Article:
Assistant Professor, Dept of Agriculture & Natural Resources
Director, Center for Integrated Biological and Environmental Research (CIBER)
Co-PI, Delaware EPSCoR RII-2 Program and PI for DSU’s EPSCoR Program
Delaware State University
Center for Integrated Biological and Environmental Research (CIBER)
College of Agriculture & Related Sciences
Delaware State University
Dover, DE 19901
Phone: (302) 857-6492
Fax: (302) 857-6402
Ph.D. Plant Science (Plant Molecular Genetics/Disease Resistance), North Dakota State University
M.S. Plant Science (Plant Genetics), University of Manitoba, Winnipeg
B.Sc, Agriculture, Punjabrao Agricultural University, Akola
Our lab conducts research in the fields of genetics, molecular genetics and genomics using plants as the biological system of interest. We are primarily working with common bean (Phaseolus vulgaris).
Genetics and Molecular Genetics of Disease Resistance in Beans:
Our work on disease resistance of beans involves investigation of the interaction of beans with the bean rust fungal pathogen, Uromyces appendiculatus that causes a disease called bean rust. The bean rust pathogen causes significant losses in yield and we have identified several genes, which confer resistance. Using a combination of genetic, molecular, and genomic tools we are investigating both the host and pathogen components of these interactions. The short-term goal is to identify and isolate genes responsible for disease resistance which include a gene called Crg, which is necessary for classical rust resistance provided by the Ur-3 gene. The long-term goal of this project is to better understand the mechanism of disease resistance in beans and to contribute to the production of stronger (disease-resistant) varieties.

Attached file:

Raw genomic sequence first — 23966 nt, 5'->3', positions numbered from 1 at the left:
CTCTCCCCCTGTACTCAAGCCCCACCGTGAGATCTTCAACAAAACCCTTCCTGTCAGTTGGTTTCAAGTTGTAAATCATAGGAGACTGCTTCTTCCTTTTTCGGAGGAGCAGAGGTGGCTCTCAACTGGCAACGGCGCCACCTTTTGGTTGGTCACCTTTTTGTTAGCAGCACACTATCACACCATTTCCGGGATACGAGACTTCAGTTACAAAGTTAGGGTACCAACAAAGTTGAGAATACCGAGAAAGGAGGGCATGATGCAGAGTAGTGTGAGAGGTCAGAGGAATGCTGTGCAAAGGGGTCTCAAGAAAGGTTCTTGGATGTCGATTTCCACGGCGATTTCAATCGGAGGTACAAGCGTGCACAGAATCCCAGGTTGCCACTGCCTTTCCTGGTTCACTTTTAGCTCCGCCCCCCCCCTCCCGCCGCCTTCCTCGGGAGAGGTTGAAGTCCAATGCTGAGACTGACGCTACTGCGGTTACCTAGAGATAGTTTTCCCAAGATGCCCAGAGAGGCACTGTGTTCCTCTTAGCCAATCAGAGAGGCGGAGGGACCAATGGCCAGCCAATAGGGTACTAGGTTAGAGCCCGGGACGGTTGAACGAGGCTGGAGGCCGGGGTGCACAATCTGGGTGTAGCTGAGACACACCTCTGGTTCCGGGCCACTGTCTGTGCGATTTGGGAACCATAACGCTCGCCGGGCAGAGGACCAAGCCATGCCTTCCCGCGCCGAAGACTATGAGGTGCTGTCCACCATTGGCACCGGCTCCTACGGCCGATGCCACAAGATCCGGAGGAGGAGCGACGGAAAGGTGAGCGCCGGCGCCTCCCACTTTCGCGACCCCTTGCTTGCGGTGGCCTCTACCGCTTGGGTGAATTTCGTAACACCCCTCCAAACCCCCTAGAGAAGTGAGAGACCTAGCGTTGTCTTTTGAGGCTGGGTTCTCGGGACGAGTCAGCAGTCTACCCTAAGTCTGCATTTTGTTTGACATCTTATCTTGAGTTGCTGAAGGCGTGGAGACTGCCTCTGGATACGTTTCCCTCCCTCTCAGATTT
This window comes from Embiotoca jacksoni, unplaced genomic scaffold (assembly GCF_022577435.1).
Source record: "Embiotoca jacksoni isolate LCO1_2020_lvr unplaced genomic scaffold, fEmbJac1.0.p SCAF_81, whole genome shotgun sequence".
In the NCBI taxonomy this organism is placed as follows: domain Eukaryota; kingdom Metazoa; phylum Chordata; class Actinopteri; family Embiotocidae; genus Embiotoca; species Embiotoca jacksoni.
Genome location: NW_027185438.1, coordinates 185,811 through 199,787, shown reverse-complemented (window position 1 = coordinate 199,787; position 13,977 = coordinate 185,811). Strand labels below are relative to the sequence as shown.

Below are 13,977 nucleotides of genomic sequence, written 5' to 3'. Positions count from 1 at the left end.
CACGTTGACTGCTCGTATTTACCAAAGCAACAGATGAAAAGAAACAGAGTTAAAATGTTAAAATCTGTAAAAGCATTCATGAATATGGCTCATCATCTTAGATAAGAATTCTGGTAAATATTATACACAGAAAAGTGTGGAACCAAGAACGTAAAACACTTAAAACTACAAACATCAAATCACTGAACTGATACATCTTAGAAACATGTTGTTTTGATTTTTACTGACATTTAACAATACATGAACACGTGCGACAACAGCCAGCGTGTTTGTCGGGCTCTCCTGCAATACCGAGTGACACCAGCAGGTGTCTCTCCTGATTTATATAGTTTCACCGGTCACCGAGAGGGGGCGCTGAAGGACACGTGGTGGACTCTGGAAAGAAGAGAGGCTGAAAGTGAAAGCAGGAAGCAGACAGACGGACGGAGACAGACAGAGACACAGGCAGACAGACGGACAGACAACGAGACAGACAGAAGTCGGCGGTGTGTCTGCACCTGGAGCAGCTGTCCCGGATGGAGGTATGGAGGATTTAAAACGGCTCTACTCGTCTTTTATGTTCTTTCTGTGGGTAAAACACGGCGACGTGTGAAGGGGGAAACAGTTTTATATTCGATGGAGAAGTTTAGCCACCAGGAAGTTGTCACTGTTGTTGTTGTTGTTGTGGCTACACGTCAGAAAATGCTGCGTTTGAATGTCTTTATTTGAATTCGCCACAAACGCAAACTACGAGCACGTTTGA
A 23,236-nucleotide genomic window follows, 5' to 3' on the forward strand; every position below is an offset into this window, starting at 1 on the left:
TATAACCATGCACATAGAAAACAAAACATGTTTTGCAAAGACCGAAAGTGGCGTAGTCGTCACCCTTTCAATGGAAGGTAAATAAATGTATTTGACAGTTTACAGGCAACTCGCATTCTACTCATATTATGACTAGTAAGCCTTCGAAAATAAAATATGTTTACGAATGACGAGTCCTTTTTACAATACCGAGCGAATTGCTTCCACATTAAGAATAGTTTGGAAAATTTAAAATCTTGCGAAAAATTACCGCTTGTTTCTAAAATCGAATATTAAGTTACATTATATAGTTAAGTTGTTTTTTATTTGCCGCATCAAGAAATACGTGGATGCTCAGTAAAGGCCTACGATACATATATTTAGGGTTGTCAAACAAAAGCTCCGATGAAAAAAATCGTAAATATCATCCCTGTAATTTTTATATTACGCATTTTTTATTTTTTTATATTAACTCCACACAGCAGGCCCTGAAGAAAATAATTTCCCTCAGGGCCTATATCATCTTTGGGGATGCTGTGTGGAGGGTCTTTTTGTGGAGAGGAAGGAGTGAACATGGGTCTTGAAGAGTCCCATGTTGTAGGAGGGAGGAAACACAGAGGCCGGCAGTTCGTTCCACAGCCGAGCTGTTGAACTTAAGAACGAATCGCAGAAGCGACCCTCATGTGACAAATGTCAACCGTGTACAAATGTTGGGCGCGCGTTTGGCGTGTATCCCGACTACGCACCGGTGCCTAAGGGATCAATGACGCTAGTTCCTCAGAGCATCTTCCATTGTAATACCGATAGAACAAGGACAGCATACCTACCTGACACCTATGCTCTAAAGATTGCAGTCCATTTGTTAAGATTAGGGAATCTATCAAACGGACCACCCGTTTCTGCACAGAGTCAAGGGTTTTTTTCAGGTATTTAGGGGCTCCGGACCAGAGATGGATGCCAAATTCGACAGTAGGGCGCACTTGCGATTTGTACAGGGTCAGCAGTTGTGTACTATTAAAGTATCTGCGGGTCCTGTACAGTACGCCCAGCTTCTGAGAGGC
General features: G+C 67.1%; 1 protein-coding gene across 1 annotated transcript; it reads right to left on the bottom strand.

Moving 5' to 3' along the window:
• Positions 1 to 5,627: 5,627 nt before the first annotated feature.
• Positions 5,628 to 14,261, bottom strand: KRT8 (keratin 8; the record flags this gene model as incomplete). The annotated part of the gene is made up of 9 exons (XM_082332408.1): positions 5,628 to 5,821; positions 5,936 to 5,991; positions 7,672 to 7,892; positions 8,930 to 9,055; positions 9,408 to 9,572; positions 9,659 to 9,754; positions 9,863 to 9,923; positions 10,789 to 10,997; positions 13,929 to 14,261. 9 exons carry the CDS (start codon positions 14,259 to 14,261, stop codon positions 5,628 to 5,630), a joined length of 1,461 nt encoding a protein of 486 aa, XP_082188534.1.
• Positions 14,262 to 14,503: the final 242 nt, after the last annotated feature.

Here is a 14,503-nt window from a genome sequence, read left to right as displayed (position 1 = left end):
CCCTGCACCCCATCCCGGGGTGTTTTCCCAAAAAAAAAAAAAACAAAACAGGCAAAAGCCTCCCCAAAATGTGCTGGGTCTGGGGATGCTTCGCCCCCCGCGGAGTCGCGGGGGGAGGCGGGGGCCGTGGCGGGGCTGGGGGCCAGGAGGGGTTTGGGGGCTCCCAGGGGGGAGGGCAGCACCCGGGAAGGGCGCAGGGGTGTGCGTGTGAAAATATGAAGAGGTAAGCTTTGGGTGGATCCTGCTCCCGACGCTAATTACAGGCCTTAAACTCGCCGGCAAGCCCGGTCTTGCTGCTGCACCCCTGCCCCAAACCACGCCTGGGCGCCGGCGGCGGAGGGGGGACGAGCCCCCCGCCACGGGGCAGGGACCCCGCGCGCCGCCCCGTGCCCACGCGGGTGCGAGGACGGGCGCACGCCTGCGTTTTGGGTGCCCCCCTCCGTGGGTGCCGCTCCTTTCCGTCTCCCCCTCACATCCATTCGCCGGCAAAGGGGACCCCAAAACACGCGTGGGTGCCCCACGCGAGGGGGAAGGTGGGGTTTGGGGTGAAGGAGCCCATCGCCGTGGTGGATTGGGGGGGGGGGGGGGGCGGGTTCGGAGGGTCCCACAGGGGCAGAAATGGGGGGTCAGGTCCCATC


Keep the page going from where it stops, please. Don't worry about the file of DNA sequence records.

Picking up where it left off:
Identification of the Transcriptome of Common Bean Using Next Generation Sequencing Technologies:
The common bean genome is approximately 600 mega base pairs (Mbp), which makes it a good model species for studying sequence organization and evolution of the legume family. The legume family consists of crops such as soybeans, peas, Lotus, Medicago (a relative of alfalfa). We are using cutting edge sequencing methods that have been developed in the last few years to identify the complete sequence of the “expressed” portion of the common bean genome. By using two methods such as the Illumina and Roche/454 FLX technologies, we are concurrently identifying common bean sequences approximately 35 bases and 250 bases derived from ribose nucleic acid (RNA) taken from several bean tissues. These tissues include flowers, leaves, roots and green pods. Once we have accumulated these sequences, the next step is to organize these sequences and then compare them to sequences which have already been derived from model plant genomes such as rice and Arabidopsis. This research will aid in discovering genes in common bean in addition to identifying classes of genes that may be specific to legumes in general.
EPSCoR and Outreach:
Dr. Kalavacharla is the principal investigator for the NSF-funded Research Experiences for Undergraduates (REU) Site in Molecular Genetics & Genomics, and DSU PI for the Experimental Program to Stimulate Competitive Research (EPSCoR) programs. Additionally, he is currently funded by the United States Department of Agriculture (USDA) for two research grants in the area of plant molecular genetics & genomics. Dr. Kalavacharla has mentored/co-mentored more than 23 undergraduate students at DSU. Dr. Kalavacharla has also served as a reviewer for NSF and USDA grants and as a panel member for the USDA National Research Initiative Plant Biology Program.